4 October, 2012 12:33

Bird’s eye view shows Australia’s coastal property markets well-positioned for growth: Mark Armstrong

By Mark Armstrong
Wednesday, 03 October 2012

I love this image, as it tells us so much about the world and how the wealth has been dispersed. The lights illustrate the dominance of the Unites States and Europe, in addition to the emergence of India and China as future superpowers.

Source: Google Earth

When we look at Australia the image can also tell us a lot about the local property market and gives us an insight into why it has been reasonably solid compared with some other countries.

Australia is an enormous country with access to significant mineral wealth. However, most of the country is not a palatable place to call home. As a result many Australians decide to live in major cities close to the coast with very few venturing into the middle of the country.

In Australia over 70% of our population live in our 10 biggest cities. This means we have a very centralised market, with the majority of people competing for scarce land close to major cities where they are more likely to find stable employment.

Because most of the population wants to live in these defined areas it creates a something of housing shortage. But Australia does not have a housing shortage – it only has a shortage of housing in areas where the majority of people want to live.

This competition for a finite commodity puts pressure on the value of land and results in a more robust property market. While the overall market has come back a bit from the highs of 2010 some areas are performing better than others. The property markets that are feeling the effects of a softening market most are the outlying suburbs, where supply of land is not an issue and job stability is less reliable.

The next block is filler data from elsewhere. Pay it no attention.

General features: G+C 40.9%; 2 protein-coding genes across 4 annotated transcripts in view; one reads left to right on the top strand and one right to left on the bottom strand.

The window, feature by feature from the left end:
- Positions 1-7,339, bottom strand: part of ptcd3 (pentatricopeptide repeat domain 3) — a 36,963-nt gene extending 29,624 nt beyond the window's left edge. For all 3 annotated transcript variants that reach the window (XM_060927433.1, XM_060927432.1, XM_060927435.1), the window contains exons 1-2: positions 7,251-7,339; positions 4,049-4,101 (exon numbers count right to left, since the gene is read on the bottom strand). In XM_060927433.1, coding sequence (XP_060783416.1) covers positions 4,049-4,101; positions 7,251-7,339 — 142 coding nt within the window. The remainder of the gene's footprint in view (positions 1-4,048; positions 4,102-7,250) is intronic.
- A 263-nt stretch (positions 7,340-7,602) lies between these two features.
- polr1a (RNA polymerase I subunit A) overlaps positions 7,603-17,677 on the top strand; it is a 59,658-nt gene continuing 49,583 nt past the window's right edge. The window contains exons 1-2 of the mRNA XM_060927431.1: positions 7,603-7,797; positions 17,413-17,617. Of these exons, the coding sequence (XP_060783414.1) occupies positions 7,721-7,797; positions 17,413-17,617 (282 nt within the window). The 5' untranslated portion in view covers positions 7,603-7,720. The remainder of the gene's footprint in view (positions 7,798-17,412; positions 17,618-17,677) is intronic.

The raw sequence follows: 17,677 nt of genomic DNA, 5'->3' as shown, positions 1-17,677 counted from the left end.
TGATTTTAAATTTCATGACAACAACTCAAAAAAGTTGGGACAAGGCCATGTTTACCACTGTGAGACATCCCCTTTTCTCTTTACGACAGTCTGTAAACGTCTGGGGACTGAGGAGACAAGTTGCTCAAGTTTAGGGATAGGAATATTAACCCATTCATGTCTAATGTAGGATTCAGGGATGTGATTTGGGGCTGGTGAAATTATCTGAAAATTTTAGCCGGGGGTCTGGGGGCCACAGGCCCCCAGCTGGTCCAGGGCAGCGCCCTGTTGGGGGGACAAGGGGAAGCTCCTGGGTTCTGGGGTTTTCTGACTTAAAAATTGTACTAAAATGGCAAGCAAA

By contrast, the image shows that so much of the United States has been populated. In the US only 13% of Americans live in the 10 largest cities. It obviously has a much larger population than Australia, so people have to spread out across the country. But if we take it a step further we find that only 25% of Americans live in the 50 most populated cities. The American market has a more decentralised population and as a result the pressure on the value of land is less.

The US has traditionally had very well-established small town communities with schools, transport and entertainment. These small towns often do not have a shortage of land, and while this does create more affordable housing it also increases the risk of price volatility.

Many of these small towns have been smashed by falling property prices and unemployment. With the vast majority of the population living in these areas, it has had a catastrophic effect of the overall US property market. As a result it will take the US market significantly longer to drag itself out of the doldrums.

While the property market in Australia has been through a natural softening phase and is not out of the woods yet, the demographic make-up of our population will result in less dramatic falls. As a result some assets will hold their ground and weather the storm and be well-positioned for future growth while others will languish for a few years to come.

Mark provides independent analysis and tailored advice to investors and home buyers.

Best regards,

Linda and Carlos Debello






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